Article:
Having been raised in a conservative Christian family, I’ve observed sexism and the objectification of women from two different vantage points; a photograph and its negative.
In much of conservative Christianity, it is taught that women are to “remain silent” in the church. They are not allowed leadership positions, most certainly can not be ordained as pastors, and are to “submit” to their husbands, who are “the head of the family.”
Men are discouraged from being alone with other women in professional settings, which means having their wives along for any meetings, and this mindset puts women in a perpetual state of sexual objectification. (Try to imagine the reverse, where a woman brings her husband along to a professional meeting with a man.) This is necessary, they say, because men are viewed as unable to control themselves with women (either she will seduce him or he will seduce her). There is no professionalism—even in an office setting she is still first and foremost, a sex object (rather than a person and a colleague).
In marriage, she is expected to always keep her figure and be as physically attractive to her husband as possible. She is discouraged from withholding sex, as this would be seen as a “weapon” or a “punishment” to him during times of marital strain, making him vulnerable to the temptation of adultery or porn (read: if he cheats, it’s her fault for holding out). But when do these marriage books and speakers and seminars ever instruct the husband to remain physically attractive and to not withhold sex during conflict? Instead, the burden of healthy sexual relations in a marriage is placed squarely on the wife’s shoulders, first and foremost.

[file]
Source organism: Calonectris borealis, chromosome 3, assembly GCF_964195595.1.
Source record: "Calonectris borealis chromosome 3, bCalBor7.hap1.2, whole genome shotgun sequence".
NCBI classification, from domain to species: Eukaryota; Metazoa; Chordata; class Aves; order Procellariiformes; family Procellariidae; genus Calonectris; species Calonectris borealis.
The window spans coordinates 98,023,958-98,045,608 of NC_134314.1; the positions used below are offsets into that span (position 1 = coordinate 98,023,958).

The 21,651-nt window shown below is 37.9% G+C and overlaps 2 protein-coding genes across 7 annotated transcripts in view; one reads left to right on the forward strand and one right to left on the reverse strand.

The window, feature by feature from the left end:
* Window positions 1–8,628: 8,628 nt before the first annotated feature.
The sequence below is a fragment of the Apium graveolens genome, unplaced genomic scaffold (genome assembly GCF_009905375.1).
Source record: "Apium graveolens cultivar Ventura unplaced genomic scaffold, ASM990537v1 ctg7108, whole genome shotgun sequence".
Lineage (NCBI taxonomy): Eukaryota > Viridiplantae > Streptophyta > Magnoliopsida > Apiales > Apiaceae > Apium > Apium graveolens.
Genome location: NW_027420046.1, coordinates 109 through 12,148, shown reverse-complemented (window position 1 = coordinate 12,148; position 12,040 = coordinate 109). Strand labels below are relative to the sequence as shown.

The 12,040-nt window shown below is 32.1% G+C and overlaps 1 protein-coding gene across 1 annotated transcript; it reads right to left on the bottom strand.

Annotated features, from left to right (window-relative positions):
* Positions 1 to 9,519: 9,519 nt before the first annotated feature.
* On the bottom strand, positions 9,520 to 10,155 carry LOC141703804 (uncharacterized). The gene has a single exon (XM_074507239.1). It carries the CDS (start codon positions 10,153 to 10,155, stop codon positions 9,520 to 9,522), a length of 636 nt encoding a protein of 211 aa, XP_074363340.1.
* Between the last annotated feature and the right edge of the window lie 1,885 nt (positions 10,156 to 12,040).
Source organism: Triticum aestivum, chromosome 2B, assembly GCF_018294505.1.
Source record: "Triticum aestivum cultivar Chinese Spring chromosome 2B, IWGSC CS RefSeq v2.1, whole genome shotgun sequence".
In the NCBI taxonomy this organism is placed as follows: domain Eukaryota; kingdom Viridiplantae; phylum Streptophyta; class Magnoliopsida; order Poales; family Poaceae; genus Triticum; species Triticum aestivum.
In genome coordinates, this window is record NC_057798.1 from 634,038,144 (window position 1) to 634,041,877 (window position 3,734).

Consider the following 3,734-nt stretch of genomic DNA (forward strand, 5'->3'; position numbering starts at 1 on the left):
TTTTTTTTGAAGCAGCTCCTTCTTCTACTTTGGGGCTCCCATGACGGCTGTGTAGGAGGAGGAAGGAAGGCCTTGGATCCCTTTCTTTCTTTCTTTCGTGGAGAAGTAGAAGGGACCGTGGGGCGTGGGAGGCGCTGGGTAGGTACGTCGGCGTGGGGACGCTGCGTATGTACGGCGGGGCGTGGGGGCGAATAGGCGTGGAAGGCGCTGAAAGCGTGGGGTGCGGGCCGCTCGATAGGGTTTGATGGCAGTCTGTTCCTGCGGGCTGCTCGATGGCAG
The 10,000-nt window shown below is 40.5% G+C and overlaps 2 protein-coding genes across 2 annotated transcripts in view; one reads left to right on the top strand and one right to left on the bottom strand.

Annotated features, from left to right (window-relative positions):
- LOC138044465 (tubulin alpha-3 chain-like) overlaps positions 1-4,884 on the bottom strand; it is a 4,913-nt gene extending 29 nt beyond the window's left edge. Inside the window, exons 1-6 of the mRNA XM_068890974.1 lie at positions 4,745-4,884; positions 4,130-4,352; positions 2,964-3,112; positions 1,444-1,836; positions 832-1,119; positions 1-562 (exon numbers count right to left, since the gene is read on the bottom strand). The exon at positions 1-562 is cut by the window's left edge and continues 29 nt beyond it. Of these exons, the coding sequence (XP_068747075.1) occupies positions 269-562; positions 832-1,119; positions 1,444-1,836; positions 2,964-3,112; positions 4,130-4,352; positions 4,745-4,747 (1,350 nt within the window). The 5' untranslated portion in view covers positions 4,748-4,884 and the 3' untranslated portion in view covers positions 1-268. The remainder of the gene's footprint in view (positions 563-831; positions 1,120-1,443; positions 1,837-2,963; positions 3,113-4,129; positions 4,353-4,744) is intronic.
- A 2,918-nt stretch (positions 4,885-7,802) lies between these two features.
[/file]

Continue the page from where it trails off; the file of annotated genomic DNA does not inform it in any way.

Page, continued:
This leaves wives in an interminable state of anxiety about their physiques and libido. Any imperfections in her body, any weight gain she can’t shake, too many nights without intimacy, and she fears he will eventually have an affair with a more attractive woman. Doesn’t matter how imperfect he is, or how much weight he might have put on, that “more attractive” woman is still going to be waiting in the wings somewhere. But when do we ever hear about women leaving their husbands for “more attractive” men or a “younger model”? Now, that’s not to say they don’t, only that it’s seldom mentioned—by anyone.
A woman’s primary role in marriage, therefore, is as a sex object. Everything revolves around the marriage bed. She is a sex provider who is to be in constant submission to her husband, who is her “authority” and “head.” In the church she is also to be in submission to the male leadership, with the understanding that she will always be considered a potential seductress to them, so be wary. And if she dresses in an arbitrarily-deemed immodest way, she is to blame for his lust and lack of self control.
Contrast this to the secular, liberal world where we find the obverse: